- Over 50% of Starbucks’ customers visit competitor chains
- But brand loyalty is also falling in the specialty coffee sector, with convenience driving consumer values
- Consumers are less likely to buy from a single brand but from a set of brands that meet their values
COFFEE COMPANIES invest heavily in building their brands because establishing a loyal customer base is crucial for driving growth.
“If you can flip that switch in a customer’s head and become the brand that they define their choice of coffee around, their loyalty can be incredibly powerful,” says Dale Harris, 2017 World Barista Champion with 13 years of experience with Hasbean and Ozone Coffee.
Repeat customers become loyal when they emotionally connect with brands based on factors beyond price. However, brand loyalty appears to be more important for older consumers.
“When you’re younger, you’re a little more open to trying things out,” says Dale. “Older customers tend to find the right fit for them for a while and tend to change less often.”
There is a perception that young people value brands. This is the case in other industries, such as fashion – but it might not hold true in the coffee industry. Instead, younger consumers – i.e. Generation Z and millennials – prioritise values like price and convenience.
Additionally, online spaces are becoming increasingly important. Younger consumers often conduct thorough research to find the right product for them. For the coffee industry, online platforms provide a way for customers to engage more deeply with the coffee they purchase – a situation that has been amplified by the Covid-19 pandemic.
However, this doesn’t mean they are loyal to one brand. On the contrary – customers are more likely to shop around.
Additionally, a growing number of consumers are opting for online coffee subscriptions, receiving coffee from multiple brands. This aligns with the “set it and forget it” mindset which is so common among younger consumers.
Even with subscriptions from a single brand, Dale suggests that this reflects a different kind of loyalty: “That’s less about a tangible emotional relationship with a customer and more of a convenience,” he says.
“While that is financial loyalty, or economic loyalty – which is what a business wants – I don’t think it’s as powerful as emotional loyalty.”
Novelty, not longevity
Most would argue that innovation is one of specialty coffee’s core values. This results in a constant stream of new products being developed from a variety of brands – products that consumers want to try. This diminishes their loyalty to specific brands.
“There’s a large segment of customers of specialty coffee that get into it because they want to try new things all the time,” Dale says. “That’s a broadly positive thing if it helps you find your preference, but it does make loyalty harder to hold onto.”
As a result, new brands have the advantage of novelty, rather than relying on longevity – especially in such a competitive market.
Let’s look at coffee roasters. This market segment has become increasingly saturated. This means that historically, consumers had a smaller pool that they picked from. Now, with so many emerging in major consuming markets, they can hop from one to another in search of the next “new thing”.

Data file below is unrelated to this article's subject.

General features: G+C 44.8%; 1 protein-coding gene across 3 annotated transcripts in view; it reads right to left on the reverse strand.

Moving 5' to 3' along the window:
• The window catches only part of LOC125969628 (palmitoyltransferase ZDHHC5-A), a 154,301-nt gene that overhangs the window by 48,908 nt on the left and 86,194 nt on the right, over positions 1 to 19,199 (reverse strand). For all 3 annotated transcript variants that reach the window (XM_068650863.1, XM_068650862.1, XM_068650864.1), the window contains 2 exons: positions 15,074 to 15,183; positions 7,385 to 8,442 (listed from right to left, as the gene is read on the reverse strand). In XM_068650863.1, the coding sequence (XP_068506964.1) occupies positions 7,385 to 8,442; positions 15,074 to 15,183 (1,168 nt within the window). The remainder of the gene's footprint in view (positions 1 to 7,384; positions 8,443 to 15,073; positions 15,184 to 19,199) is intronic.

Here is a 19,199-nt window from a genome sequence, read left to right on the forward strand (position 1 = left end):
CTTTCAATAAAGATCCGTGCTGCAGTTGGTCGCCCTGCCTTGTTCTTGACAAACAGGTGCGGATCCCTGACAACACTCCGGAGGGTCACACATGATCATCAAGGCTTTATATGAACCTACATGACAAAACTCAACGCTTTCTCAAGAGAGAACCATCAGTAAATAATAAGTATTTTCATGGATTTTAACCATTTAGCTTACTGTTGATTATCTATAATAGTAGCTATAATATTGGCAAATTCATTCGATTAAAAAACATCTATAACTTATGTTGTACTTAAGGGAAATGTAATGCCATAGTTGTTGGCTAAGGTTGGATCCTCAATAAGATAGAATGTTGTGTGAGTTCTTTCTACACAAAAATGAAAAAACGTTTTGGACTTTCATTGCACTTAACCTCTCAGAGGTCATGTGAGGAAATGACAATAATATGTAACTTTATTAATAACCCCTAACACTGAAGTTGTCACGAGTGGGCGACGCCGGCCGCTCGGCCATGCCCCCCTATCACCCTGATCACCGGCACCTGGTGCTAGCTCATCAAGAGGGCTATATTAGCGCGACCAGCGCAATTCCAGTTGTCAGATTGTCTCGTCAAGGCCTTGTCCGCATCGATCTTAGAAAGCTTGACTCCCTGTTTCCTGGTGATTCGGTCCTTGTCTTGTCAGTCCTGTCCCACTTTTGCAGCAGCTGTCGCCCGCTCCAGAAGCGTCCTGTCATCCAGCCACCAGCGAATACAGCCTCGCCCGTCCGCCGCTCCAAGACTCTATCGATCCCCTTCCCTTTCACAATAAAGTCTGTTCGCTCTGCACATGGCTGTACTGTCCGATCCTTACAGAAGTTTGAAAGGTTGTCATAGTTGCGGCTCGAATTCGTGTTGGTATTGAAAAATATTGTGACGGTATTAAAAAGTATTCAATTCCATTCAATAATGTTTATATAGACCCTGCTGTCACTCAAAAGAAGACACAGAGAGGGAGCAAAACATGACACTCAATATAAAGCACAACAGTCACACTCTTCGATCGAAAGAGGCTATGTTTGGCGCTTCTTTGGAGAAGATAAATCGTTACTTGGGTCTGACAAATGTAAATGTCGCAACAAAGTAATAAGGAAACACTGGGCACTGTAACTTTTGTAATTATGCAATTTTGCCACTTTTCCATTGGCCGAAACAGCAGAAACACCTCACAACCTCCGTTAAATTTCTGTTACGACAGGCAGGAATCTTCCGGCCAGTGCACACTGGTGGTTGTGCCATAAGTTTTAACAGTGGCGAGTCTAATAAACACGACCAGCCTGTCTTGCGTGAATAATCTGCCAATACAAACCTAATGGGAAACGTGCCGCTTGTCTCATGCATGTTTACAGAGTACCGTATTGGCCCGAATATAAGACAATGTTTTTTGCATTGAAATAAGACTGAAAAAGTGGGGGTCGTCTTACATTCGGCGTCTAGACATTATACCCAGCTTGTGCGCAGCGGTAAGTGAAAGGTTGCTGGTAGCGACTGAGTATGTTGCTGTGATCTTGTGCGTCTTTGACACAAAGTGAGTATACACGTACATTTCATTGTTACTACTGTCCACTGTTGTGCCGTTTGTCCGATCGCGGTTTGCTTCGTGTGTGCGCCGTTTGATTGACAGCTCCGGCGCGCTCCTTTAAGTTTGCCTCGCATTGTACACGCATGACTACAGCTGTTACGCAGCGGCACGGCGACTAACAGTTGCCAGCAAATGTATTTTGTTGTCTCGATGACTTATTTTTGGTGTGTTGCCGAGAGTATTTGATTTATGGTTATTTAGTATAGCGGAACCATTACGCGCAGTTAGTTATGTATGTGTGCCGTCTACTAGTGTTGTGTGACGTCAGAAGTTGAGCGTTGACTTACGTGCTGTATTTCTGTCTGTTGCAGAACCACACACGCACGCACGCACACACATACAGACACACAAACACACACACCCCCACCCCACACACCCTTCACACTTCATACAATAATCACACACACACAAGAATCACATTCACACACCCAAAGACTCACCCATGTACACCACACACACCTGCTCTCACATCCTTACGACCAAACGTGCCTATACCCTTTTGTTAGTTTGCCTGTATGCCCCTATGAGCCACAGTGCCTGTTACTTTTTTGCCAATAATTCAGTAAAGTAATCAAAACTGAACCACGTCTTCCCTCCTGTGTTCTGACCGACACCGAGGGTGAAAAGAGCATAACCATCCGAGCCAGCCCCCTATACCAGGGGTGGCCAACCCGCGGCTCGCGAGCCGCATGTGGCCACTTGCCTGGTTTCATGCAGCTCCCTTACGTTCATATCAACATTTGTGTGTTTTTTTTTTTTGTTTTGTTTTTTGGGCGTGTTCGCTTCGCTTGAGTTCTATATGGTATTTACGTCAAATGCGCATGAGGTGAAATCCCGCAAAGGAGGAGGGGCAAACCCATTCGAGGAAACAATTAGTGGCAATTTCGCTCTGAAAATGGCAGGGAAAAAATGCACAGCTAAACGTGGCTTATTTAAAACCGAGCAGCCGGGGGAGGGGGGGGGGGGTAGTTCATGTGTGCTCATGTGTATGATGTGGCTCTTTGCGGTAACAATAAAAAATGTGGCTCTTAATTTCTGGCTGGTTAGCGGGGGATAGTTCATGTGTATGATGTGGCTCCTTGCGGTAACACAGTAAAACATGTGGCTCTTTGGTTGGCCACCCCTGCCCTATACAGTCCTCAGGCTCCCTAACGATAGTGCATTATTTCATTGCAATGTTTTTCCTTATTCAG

“Now the level is much higher across the board in terms of range, diversity, sustainability, so I think you’re able to stay true to your values and your flavour preferences and still shop around between different brands,” Dale says.
But it’s not just consumers who play a part here. We also see brand promiscuity in a B2B marketplace, too. According to Dale, cafés used to have stronger ties with a “resident roaster”. Increasingly, however, they have started to rotate their options to showcase new roasters. More coffee shops than ever work with a “guest roaster” that rotates every week or two, for instance. This shift can impact how customers perceive coffee – as something defined by choice and innovation rather than loyalty.
“If you’ve been exposed to 50 roasters because of your favourite café, I think you’re much more likely to want to shop around with roasters,” Dale adds.
Brands have a choice to make
Consumers are increasingly recognising that multiple brands offer the same coffees – especially when it comes to particularly prominent farms and regions. This makes it less “unique” when one roaster or coffee shop stocks a certain desirable coffee – and gives you less of a reason to stick with one brand for the cool new lots.
At the same time, we’re also seeing more and more specialty coffee brands become homogenous – especially as the market is so saturated and the identity and values that specialty coffee focuses on are so specific. As such, consumers are less likely to buy into a single brand, but a set of brands that meet their values.
This is a trend that isn’t just unique to specialty coffee, though. Even major commercial coffee shop chains don’t hold this kind of monopoly – for example, more than half of Starbucks’ customers visit competitor chains.
Nevertheless, what this shift means for specialty coffee remains to be seen. According to Dale, self-awareness will be crucial for brands in the months and years ahead. He says that those focusing on innovation must embrace it, while brands looking for a loyal customer have to lean into that, instead.
“If you’re not innovating, you need to find the more stable customers,” Dale says. “Both of them are viable directions, but getting stuck in the middle is really dangerous.”